By Sam Farmer
Los Angeles Times
Overcrowding, procrastination, people pushing and shoving for that one remaining item on the shelf…
Just the way the NFL had hoped the end of the season would go.
The league that once writhed when teams that had clinched early coasted into the postseason now has the most eventful Week 17 in memory, with eight of the 12 playoff tickets claimed, and 10 teams elbowing for the remaining four.
Three teams in the mix are dealing with fresh injuries to pivotal players.
Dallas quarterback Tony Romo, whose team faces a do-or-die home game against Philadelphia, could sit out the game because of a back injury suffered in the Cowboys' victory at Washington on Sunday. According to an ESPN report, he will not play, although Coach Jason Garrett said Monday that Romo's status has yet to be determined.
Denver All-Pro linebacker Von Miller is done for the season because of a torn knee ligament. He is key to the pass rush of the Broncos, who have won the AFC West and secured a first-round bye but are playing for home-field advantage throughout the playoffs.
New Orleans rookie safety Kenny Vaccaro also is done for the season, because of a broken ankle suffered in the Saints' loss at Carolina. The spectrum of possibilities remains on the table for the Saints, who play host to Tampa Bay, ranging from earning a first-round bye to not reaching the playoffs at all.
Only one team knows its playoff seeding, the Kansas City Chiefs, who have the AFC's No. 5 spot, regardless. The four AFC division winners have been determined, but their seedings are still in flux, although Denver is assured a first-round bye, either as a No. 1 or 2. The No. 6 spot remains up for grabs.
In the NFC, no team has won its division, although Seattle, Carolina and San Francisco have clinched playoff spots.
“It sure makes for great football,” Hall of Fame coach John Madden said Monday in a phone interview. “We don't have 14 games, then two games of blah, and then playoffs. That's what I used to hate about it. Instead of blasting into the playoffs, we'd limp into the playoffs.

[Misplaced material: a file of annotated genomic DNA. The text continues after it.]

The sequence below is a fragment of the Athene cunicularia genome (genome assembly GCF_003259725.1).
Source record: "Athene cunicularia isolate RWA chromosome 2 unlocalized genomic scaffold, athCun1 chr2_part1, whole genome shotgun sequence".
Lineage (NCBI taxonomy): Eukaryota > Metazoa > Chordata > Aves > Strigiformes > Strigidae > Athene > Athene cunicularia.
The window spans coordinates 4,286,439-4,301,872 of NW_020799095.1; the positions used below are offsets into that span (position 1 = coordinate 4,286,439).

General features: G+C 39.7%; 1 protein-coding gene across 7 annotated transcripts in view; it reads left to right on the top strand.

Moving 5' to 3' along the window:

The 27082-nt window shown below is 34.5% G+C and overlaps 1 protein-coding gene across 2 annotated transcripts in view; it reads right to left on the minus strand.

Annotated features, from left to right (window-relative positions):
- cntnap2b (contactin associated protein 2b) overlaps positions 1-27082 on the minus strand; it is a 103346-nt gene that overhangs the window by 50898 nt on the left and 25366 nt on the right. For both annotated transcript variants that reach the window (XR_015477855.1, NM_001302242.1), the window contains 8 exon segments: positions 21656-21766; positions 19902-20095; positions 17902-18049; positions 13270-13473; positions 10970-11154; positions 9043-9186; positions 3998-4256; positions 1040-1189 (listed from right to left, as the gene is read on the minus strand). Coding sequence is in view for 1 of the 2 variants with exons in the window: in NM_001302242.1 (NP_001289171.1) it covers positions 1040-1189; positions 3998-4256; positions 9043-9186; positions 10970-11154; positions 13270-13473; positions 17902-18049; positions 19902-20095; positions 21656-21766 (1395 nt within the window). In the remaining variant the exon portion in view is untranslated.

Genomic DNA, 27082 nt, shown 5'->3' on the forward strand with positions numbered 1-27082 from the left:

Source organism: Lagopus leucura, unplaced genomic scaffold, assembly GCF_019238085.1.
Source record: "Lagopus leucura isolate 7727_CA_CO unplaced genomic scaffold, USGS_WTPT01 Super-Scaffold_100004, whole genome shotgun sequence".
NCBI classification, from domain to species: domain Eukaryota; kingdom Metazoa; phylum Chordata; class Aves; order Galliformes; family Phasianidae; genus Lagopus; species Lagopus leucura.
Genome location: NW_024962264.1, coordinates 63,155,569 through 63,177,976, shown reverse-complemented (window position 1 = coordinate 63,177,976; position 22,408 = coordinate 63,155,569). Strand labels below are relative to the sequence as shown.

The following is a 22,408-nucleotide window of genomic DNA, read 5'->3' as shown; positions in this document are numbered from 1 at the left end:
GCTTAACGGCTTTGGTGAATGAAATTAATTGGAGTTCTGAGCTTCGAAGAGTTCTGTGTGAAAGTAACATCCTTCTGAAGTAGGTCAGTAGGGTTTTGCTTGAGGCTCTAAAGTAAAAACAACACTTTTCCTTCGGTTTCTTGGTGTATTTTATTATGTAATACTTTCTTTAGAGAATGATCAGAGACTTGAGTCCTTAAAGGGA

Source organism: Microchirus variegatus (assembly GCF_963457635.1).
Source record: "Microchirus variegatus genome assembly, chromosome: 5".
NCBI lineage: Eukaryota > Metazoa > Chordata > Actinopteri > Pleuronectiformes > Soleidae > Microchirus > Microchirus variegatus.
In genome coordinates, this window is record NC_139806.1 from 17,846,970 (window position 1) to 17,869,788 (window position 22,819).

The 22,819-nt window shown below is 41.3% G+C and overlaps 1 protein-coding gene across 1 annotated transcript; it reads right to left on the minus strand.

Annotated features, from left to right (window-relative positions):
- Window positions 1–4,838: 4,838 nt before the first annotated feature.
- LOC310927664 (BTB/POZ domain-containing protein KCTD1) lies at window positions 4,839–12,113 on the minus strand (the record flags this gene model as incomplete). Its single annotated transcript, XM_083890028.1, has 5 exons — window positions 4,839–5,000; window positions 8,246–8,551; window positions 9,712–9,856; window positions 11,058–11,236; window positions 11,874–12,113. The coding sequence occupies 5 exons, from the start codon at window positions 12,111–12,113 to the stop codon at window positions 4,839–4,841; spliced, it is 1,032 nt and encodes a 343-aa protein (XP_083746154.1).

“And some stuff that wasn't good for football was happening. Guys weren't playing. They were resting guys. Teams had a chance for an undefeated season, and they gave it up. You were controlling the outcome by how you played it. Something's really wrong with that.”
A key change came in 2010, on the heels of undefeated Indianapolis and New Orleans passing on the chance for undefeated seasons in 2009 and instead resting their stars down the stretch. The NFL scheduled division games for the final week of the season, reasoning that it improved the chances of meaningful matchups. Now that's standard procedure.
Two division match-ups Sunday are winner-take-all finales, with the victors earning a home playoff game and the losers shutting it down for the season: Green Bay at Chicago and Philadelphia at Dallas. The Eagles-Cowboys game has been flexed to Sunday night, a fitting culmination of the most meaningful week of the season.
The Eagles played host to the Cowboys in October and were embarrassed, 17-3. Quarterback Nick Foles was knocked out of the game in the third quarter because of a concussion but couldn't move the offense before that.
Since, the Eagles have won six of their last seven games. Foles leads the league with a 118.7 passer rating, with 25 touchdowns and two interceptions.
“He's gotten a lot more reps and he's more comfortable in understanding the situation,” Coach Chip Kelly said. “The experience factor is a lot different from when we played earlier in the season.”
The Green Bay-Chicago game could mark the return of Packers quarterback Aaron Rodgers, who has sat out the last seven games recovering from a broken collarbone. He practiced with the team the last two weeks.
Coach Mike McCarthy said he intends to make a quicker decision on Rodgers' status this week, so his team isn't dogged by quarterback questions and drama in the days leading up to the finale.
“Aaron wants to play,” McCarthy said. “He fully accepts and understands everything that is going on with his injury. This is clearly a decision for Ted Thompson and I. I think it's important for us to make a quicker decision.”
Sunday will be all about quick decisions. Among them:
If Denver wins at Oakland, the Broncos clinch home-field advantage throughout the playoffs.
If New England wins at Buffalo, the Patriots are guaranteed a first-round bye.
If Seattle wins at home against St. Louis, the Seahawks clinch the NFC West and home-field advantage throughout the playoffs.
If Carolina wins at Atlanta, the Panthers clinch the NFC South and a first-round bye.
If New Orleans wins at home against Tampa Bay, the Saints clinch a playoff spot.
There are other permutations, some of them complex, that could open the door to the playoffs to Arizona, Miami, Baltimore, San Diego and Pittsburgh.
A typical Rubik's Cube: the Steelers, who stayed alive Sunday with a 38-31 victory at Green Bay, need to win at Cleveland and need losses by Miami (against the New York Jets), Baltimore (at Cincinnati), and San Diego (against Kansas City).
“Now we can enjoy Christmas,” Steelers running back Jonathan Dwyer told the Pittsburgh Post-Gazette said after Sunday's victory. “We're cooking right now. All we can worry about is winning our game and letting the chips fall where they may. If they give us a chance to get into this tournament, I think we can do something very special.”